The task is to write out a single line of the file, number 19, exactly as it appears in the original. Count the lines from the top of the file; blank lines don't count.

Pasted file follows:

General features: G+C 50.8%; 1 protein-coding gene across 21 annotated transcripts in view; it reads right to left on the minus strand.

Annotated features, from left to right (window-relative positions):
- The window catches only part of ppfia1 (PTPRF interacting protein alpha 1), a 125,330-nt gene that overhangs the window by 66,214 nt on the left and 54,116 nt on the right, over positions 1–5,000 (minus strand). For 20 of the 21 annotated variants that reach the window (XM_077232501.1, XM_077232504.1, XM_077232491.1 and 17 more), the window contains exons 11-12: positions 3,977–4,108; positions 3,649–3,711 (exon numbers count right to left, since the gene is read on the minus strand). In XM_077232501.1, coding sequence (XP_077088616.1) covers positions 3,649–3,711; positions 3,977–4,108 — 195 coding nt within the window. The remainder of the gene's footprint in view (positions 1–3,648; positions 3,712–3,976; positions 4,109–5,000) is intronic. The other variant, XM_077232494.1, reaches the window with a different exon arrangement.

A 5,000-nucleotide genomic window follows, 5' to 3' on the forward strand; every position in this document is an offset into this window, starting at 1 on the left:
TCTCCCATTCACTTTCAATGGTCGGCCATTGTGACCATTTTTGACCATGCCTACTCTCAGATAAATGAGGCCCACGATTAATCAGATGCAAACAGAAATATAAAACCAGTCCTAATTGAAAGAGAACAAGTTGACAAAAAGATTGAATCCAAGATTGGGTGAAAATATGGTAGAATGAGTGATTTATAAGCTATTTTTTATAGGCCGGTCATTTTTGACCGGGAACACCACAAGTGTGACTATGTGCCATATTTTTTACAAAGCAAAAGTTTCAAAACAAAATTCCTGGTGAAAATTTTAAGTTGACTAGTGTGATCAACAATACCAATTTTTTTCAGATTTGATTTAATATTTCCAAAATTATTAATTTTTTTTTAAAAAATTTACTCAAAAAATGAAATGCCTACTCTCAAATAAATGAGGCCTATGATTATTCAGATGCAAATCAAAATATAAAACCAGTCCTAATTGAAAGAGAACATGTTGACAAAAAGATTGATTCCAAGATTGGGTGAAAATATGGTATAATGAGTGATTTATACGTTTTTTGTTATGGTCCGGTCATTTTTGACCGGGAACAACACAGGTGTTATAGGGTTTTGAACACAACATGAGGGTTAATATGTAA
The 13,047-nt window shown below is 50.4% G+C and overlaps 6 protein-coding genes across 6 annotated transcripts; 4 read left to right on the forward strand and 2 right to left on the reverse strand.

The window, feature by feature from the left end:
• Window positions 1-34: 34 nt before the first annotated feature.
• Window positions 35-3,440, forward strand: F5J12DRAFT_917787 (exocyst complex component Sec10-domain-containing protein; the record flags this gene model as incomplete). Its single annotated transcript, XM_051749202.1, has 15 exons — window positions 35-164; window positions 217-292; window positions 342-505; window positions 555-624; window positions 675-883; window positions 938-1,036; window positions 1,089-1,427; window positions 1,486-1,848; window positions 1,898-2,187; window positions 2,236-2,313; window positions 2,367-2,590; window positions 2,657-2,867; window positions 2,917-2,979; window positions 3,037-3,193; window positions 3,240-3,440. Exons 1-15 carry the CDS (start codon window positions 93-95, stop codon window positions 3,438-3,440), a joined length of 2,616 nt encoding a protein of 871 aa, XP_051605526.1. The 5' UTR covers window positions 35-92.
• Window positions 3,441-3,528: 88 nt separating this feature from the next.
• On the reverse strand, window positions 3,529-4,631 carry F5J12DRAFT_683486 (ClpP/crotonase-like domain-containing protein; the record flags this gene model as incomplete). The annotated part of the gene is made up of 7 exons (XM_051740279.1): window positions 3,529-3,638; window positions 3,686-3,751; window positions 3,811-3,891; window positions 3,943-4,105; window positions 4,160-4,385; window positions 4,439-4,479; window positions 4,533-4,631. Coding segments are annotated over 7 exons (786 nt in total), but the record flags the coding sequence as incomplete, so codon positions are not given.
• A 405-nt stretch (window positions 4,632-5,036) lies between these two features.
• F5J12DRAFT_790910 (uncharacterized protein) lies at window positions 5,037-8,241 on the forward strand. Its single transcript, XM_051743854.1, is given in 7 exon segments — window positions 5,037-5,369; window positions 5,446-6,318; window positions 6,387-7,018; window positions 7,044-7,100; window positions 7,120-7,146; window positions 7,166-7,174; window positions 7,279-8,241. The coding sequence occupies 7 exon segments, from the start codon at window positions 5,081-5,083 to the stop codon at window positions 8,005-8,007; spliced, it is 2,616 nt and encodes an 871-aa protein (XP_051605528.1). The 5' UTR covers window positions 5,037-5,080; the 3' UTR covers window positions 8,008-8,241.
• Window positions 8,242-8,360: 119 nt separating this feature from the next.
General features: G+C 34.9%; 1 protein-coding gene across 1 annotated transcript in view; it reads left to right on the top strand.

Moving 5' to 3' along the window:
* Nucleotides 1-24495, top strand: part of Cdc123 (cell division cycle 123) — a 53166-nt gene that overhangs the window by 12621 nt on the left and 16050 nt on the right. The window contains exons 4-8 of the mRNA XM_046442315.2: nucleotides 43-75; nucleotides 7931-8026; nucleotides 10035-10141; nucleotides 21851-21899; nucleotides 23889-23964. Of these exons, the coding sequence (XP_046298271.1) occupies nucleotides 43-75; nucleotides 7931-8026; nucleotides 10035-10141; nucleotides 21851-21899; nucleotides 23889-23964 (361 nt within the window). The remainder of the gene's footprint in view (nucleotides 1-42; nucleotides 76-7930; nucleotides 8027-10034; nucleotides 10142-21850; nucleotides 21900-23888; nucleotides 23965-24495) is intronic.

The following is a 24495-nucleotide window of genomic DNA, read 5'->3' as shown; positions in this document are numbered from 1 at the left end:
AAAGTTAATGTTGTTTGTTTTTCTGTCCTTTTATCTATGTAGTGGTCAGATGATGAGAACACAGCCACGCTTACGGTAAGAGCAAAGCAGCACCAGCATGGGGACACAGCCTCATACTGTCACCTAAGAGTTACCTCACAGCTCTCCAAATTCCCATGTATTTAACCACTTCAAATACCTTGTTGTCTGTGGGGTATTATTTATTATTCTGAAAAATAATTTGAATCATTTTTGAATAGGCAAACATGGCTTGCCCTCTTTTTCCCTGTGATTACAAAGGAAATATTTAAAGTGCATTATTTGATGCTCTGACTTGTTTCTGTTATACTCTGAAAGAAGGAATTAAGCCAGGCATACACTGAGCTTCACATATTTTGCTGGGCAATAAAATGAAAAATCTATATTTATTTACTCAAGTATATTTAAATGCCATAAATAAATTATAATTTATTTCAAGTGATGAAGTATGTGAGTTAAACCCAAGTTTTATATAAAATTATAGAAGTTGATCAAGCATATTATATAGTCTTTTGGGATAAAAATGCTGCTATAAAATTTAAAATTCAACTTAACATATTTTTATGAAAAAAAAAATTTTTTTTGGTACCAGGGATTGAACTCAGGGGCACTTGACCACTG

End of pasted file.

AAAGTTAATGTTGTTTGTTTTTCTGTCCTTTTATCTATGTAGTGGTCAGATGATGAGAACACAGCCACGCTTACGGTAAGAGCAAAGCAGCACCAGCATGGGGACACAGCCTCATACTGTCACCTAAGAGTTACCTCACAGCTCTCCAAATTCCCATGTATTTAACCACTTCAAATACCTTGTTGTCTGTGGGGTATTATTTATTATTCTGAAAAATAATTTGAATCATTTTTGAATAGGCAAACATGGCTTGCCCTCTTTTTCCCTGTGATTACAAAGGAAATATTTAAAGTGCATTATTTGATGCTCTGACTTGTTTCTGTTATACTCTGAAAGAAGGAATTAAGCCAGGCATACACTGAGCTTCACATATTTTGCTGGGCAATAAAATGAAAAATCTATATTTATTTACTCAAGTATATTTAAATGCCATAAATAAATTATAATTTATTTCAAGTGATGAAGTATGTGAGTTAAACCCAAGTTTTATATAAAATTATAGAAGTTGATCAAGCATATTATATAGTCTTTTGGGATAAAAATGCTGCTATAAAATTTAAAATTCAACTTAACATATTTTTATGAAAAAAAAAATTTTTTTTGGTACCAGGGATTGAACTCAGGGGCACTTGACCACTG